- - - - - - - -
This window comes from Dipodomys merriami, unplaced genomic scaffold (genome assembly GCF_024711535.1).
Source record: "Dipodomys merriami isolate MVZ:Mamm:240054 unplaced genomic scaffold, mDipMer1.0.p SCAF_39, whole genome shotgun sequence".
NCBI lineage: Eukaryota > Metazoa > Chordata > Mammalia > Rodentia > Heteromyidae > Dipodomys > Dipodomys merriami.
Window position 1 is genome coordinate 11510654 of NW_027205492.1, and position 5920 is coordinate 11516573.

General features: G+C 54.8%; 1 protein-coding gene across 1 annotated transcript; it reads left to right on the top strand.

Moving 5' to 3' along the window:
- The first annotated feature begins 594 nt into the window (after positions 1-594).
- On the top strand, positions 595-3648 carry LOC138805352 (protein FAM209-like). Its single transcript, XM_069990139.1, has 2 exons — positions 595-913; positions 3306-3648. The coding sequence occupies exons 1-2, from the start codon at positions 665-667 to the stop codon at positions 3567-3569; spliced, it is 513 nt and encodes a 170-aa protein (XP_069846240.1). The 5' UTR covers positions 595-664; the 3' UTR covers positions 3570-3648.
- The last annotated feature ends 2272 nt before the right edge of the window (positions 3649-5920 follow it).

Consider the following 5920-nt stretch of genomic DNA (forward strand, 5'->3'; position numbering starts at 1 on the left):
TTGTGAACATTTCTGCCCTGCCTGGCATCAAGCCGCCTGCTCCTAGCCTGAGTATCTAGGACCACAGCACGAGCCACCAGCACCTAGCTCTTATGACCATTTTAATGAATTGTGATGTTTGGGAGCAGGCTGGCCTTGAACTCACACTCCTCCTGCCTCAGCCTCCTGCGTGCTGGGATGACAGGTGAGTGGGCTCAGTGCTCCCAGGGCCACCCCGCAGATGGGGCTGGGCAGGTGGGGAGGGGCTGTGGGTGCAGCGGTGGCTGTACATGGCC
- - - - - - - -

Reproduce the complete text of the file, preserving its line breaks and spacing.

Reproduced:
This window comes from Dipodomys merriami, unplaced genomic scaffold (genome assembly GCF_024711535.1).
Source record: "Dipodomys merriami isolate MVZ:Mamm:240054 unplaced genomic scaffold, mDipMer1.0.p SCAF_39, whole genome shotgun sequence".
NCBI lineage: Eukaryota > Metazoa > Chordata > Mammalia > Rodentia > Heteromyidae > Dipodomys > Dipodomys merriami.
Window position 1 is genome coordinate 11510654 of NW_027205492.1, and position 5920 is coordinate 11516573.

General features: G+C 54.8%; 1 protein-coding gene across 1 annotated transcript; it reads left to right on the top strand.

Moving 5' to 3' along the window:
- The first annotated feature begins 594 nt into the window (after positions 1-594).
- On the top strand, positions 595-3648 carry LOC138805352 (protein FAM209-like). Its single transcript, XM_069990139.1, has 2 exons — positions 595-913; positions 3306-3648. The coding sequence occupies exons 1-2, from the start codon at positions 665-667 to the stop codon at positions 3567-3569; spliced, it is 513 nt and encodes a 170-aa protein (XP_069846240.1). The 5' UTR covers positions 595-664; the 3' UTR covers positions 3570-3648.
- The last annotated feature ends 2272 nt before the right edge of the window (positions 3649-5920 follow it).

Consider the following 5920-nt stretch of genomic DNA (forward strand, 5'->3'; position numbering starts at 1 on the left):
TTGTGAACATTTCTGCCCTGCCTGGCATCAAGCCGCCTGCTCCTAGCCTGAGTATCTAGGACCACAGCACGAGCCACCAGCACCTAGCTCTTATGACCATTTTAATGAATTGTGATGTTTGGGAGCAGGCTGGCCTTGAACTCACACTCCTCCTGCCTCAGCCTCCTGCGTGCTGGGATGACAGGTGAGTGGGCTCAGTGCTCCCAGGGCCACCCCGCAGATGGGGCTGGGCAGGTGGGGAGGGGCTGTGGGTGCAGCGGTGGCTGTACATGGCC